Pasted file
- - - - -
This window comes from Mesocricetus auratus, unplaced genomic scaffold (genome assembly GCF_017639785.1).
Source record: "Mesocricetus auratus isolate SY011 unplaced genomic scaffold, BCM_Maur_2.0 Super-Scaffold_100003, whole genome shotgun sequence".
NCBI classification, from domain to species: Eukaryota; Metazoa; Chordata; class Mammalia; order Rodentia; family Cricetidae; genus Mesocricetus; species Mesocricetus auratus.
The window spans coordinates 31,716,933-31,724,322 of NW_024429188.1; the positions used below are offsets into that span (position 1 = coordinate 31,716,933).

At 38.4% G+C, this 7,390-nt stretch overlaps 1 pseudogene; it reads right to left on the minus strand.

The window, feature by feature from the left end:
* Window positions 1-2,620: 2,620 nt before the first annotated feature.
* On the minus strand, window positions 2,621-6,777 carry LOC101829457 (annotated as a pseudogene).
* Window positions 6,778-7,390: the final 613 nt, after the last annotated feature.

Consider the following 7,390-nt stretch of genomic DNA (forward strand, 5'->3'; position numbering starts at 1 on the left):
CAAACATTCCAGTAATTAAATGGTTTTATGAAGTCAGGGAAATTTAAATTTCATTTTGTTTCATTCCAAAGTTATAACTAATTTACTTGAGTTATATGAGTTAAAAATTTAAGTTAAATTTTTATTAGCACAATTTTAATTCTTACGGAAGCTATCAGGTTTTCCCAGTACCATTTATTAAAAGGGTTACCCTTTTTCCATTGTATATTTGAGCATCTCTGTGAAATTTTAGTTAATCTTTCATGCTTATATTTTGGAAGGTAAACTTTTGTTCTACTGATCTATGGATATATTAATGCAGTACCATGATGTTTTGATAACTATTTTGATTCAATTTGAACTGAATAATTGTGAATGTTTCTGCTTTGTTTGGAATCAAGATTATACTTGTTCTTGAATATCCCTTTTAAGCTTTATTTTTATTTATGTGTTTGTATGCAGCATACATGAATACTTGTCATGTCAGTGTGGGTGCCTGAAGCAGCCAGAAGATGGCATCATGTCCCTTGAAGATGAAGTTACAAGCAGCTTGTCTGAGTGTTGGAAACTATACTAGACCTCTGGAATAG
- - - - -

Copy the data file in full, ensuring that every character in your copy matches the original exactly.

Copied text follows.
This window comes from Mesocricetus auratus, unplaced genomic scaffold (genome assembly GCF_017639785.1).
Source record: "Mesocricetus auratus isolate SY011 unplaced genomic scaffold, BCM_Maur_2.0 Super-Scaffold_100003, whole genome shotgun sequence".
NCBI classification, from domain to species: Eukaryota; Metazoa; Chordata; class Mammalia; order Rodentia; family Cricetidae; genus Mesocricetus; species Mesocricetus auratus.
The window spans coordinates 31,716,933-31,724,322 of NW_024429188.1; the positions used below are offsets into that span (position 1 = coordinate 31,716,933).

At 38.4% G+C, this 7,390-nt stretch overlaps 1 pseudogene; it reads right to left on the minus strand.

The window, feature by feature from the left end:
* Window positions 1-2,620: 2,620 nt before the first annotated feature.
* On the minus strand, window positions 2,621-6,777 carry LOC101829457 (annotated as a pseudogene).
* Window positions 6,778-7,390: the final 613 nt, after the last annotated feature.

Consider the following 7,390-nt stretch of genomic DNA (forward strand, 5'->3'; position numbering starts at 1 on the left):
CAAACATTCCAGTAATTAAATGGTTTTATGAAGTCAGGGAAATTTAAATTTCATTTTGTTTCATTCCAAAGTTATAACTAATTTACTTGAGTTATATGAGTTAAAAATTTAAGTTAAATTTTTATTAGCACAATTTTAATTCTTACGGAAGCTATCAGGTTTTCCCAGTACCATTTATTAAAAGGGTTACCCTTTTTCCATTGTATATTTGAGCATCTCTGTGAAATTTTAGTTAATCTTTCATGCTTATATTTTGGAAGGTAAACTTTTGTTCTACTGATCTATGGATATATTAATGCAGTACCATGATGTTTTGATAACTATTTTGATTCAATTTGAACTGAATAATTGTGAATGTTTCTGCTTTGTTTGGAATCAAGATTATACTTGTTCTTGAATATCCCTTTTAAGCTTTATTTTTATTTATGTGTTTGTATGCAGCATACATGAATACTTGTCATGTCAGTGTGGGTGCCTGAAGCAGCCAGAAGATGGCATCATGTCCCTTGAAGATGAAGTTACAAGCAGCTTGTCTGAGTGTTGGAAACTATACTAGACCTCTGGAATAG